“Rhythm is the mother tongue.” That phrase is printed on stickers that Mecca Bodega passes out to fans and is the perfect philosophy for New York City’s most gently persistent group of percussionists. No matter what the members of this band are doing, onstage or off, they seem to move through life with a special understanding of the role of rhythm.
That awareness makes them know how a group can write a deeply meaningful song using only percussion, using the same principles that apply to building a career in hypnotic music that’s constantly on exploration’s edge. “It’s looking ahead and leaving space for other things to happen,” says Mecca Bodega co-founder Paul Mueller, “while keeping the groove of the whole thing in mind. There will be spots where stuff will drop out, and you’ve got to not overplay. Simpler is better at times because you have the backbone, and that can leave space for other instruments to get on top.”
“Every instrument is an object that has a sweet spot,” adds Mueller’s brother and band co-founder, Marc. “So if you spend a little time with the object, whether it’s a piece of junk or a high-end ethnic instrument, just figure out what makes this thing speak and how you make it speak. There’s a relationship there that has to come first, and that relationship has to be brought out to the band and the other people.”
Don’t let such minimalist musings fool you, however. With the release of their seventh album, Skin, Mecca Bodega has made a move away from the lighter-than-air elevations of previous discs like Rhythm Rail, which were often led by Paul Mueller’s introspective skill on the hammered dulcimer. Now, with the advent of their own hand-built recording studio, the instruments of the drum set have become the percussive driving force, layered with rhythms from multiple corners of the world: West Africa, the Middle East, America, and beyond. The results are as entrancing as ever but with thicker centers, bigger densities, and hints of even more drumming possibilities on the horizon.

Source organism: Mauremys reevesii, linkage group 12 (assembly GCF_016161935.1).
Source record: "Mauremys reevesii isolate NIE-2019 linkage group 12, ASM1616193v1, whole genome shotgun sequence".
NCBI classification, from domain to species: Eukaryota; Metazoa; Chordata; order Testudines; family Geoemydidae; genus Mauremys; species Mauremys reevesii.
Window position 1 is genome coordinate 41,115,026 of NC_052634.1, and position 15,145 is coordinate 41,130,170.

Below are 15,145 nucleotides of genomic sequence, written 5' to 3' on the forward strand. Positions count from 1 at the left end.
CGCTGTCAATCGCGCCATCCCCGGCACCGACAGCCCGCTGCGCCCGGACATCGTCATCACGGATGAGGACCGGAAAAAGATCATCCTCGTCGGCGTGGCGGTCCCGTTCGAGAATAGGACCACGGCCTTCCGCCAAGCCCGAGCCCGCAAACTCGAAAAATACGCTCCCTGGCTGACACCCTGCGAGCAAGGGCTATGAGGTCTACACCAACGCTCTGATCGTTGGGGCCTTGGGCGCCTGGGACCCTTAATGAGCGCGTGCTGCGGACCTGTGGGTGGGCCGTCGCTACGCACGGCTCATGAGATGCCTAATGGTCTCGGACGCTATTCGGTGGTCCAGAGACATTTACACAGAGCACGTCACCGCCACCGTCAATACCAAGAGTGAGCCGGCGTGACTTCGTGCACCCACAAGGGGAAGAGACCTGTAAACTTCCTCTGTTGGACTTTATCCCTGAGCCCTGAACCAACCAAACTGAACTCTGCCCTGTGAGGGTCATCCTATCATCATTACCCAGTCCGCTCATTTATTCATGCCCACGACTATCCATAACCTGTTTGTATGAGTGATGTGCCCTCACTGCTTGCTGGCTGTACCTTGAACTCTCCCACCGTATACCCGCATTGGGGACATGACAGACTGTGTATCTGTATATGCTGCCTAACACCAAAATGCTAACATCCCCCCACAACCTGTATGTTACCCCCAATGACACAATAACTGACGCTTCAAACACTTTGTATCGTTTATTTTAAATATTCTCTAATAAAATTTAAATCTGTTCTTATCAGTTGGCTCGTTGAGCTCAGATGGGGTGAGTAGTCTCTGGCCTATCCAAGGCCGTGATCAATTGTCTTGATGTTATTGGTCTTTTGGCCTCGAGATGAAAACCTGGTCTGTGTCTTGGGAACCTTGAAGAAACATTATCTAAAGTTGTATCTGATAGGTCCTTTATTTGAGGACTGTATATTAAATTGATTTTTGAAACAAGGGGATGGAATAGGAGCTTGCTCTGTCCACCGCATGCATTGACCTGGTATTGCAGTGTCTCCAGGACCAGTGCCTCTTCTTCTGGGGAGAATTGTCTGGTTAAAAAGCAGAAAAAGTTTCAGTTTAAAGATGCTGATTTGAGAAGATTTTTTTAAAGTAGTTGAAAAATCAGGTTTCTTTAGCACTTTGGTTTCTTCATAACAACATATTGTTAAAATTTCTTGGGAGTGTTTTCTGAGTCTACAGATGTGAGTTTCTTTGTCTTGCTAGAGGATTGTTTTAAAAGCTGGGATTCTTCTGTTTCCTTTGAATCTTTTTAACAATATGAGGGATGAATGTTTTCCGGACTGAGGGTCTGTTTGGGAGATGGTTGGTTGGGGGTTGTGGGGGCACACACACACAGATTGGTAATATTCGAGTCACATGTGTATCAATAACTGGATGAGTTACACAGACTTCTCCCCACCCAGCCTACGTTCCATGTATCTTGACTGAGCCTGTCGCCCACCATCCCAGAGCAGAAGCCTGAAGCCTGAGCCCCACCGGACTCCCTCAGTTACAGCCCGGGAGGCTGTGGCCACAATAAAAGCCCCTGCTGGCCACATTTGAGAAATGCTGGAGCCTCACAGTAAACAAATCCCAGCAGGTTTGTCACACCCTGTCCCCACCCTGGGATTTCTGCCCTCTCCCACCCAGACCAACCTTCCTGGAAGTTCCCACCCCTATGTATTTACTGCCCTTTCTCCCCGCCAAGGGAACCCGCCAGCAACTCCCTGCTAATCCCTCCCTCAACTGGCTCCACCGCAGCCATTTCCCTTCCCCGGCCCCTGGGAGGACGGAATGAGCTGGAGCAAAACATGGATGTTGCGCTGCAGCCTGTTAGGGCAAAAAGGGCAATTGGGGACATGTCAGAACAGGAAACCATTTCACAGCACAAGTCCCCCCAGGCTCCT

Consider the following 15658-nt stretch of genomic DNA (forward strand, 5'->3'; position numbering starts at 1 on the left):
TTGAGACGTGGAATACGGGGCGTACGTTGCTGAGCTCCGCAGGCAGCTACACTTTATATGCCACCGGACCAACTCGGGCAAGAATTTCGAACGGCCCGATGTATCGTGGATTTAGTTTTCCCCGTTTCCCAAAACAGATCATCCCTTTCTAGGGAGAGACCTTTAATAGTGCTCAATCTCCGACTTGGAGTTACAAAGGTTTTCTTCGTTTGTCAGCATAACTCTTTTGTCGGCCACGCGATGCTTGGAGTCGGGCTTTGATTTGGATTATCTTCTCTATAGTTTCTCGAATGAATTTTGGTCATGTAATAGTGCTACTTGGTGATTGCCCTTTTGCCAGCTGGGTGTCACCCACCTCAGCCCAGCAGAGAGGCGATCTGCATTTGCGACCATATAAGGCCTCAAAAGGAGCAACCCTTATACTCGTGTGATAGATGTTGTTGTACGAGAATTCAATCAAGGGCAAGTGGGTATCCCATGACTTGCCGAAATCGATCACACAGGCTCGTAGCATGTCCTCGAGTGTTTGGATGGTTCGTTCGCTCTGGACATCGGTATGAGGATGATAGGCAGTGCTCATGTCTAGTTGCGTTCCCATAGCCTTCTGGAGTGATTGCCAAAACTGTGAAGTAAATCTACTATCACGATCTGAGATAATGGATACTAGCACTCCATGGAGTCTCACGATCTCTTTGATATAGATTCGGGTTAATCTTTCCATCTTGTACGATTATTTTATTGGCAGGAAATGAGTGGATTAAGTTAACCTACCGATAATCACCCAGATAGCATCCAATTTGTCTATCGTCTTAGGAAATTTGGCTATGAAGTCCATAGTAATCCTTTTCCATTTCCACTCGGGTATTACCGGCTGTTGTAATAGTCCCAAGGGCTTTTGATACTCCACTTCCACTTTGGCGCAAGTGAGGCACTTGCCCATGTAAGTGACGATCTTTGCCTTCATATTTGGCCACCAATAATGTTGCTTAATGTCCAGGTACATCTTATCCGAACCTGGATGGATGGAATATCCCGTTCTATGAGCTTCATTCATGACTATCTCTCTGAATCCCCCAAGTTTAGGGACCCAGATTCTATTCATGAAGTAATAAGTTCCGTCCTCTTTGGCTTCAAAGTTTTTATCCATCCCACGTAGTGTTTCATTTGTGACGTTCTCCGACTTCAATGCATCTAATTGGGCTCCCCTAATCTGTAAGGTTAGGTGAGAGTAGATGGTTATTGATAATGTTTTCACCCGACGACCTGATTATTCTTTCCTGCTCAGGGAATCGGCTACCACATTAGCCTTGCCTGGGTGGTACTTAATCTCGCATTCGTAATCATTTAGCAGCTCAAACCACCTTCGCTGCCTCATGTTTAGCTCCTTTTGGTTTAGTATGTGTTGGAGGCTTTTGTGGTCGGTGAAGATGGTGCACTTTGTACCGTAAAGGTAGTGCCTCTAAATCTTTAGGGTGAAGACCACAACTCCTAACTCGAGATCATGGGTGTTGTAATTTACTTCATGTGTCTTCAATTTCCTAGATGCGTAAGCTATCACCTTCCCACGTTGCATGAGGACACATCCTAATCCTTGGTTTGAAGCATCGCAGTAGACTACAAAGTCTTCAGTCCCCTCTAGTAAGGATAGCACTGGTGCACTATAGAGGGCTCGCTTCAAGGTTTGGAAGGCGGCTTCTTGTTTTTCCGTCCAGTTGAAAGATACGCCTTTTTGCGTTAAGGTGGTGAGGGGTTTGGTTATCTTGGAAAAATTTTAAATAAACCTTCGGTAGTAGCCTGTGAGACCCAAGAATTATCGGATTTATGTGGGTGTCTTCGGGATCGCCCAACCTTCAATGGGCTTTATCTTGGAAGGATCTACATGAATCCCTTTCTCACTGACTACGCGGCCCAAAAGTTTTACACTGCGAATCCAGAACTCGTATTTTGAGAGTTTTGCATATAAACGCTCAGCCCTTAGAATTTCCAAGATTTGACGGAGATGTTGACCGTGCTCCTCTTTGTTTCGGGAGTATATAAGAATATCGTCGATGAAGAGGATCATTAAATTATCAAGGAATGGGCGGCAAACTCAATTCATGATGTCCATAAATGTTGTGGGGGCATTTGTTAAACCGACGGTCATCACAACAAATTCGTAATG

For years, Mecca Bodega has served as a prime example of how to get somewhere by following the muse. While other bands plotted to conquer the top rock clubs, Mecca Bodega exposed themselves to thousands of people yearly by going underground — playing in New York City’s subway tunnels and stations through the Music Under New York program. From there, their arresting rhythmic approach — which features djembes, dumbeks, frame drums, ashikos, congas, djun djuns, caixixi, gas tanks (in B flat), hammered dulcimer, didgeridoo, horns, and even some bass and guitar when they feel like it — has kept on going to intriguing places. From HBO’s classic Subway Stories to Spike Lee films, NPR, and an endearing reputation on the festival circuit, the band has learned how to make it all work by making things add up.
For Paul, the key to taking the band in a new direction stemmed not from a creative impulse but a technical one. By building a studio next to his upstate New York home, he found he was able not only to record the band and their ideas once they struck, he also had unfettered access to a sonically isolated room that left him free to rock out on the drum kit once again. “Whereas before I played drum kit patterns on the dulcimer,” he explains, “now on the kit I’m using one rack tom, the kick, and snare, but I’m approaching them like three separate drums. I can get different sounds out of the snare, and the way I mixed it on the CD, the snare sound isn’t the same all the way through, it’s just another drum in the vocabulary.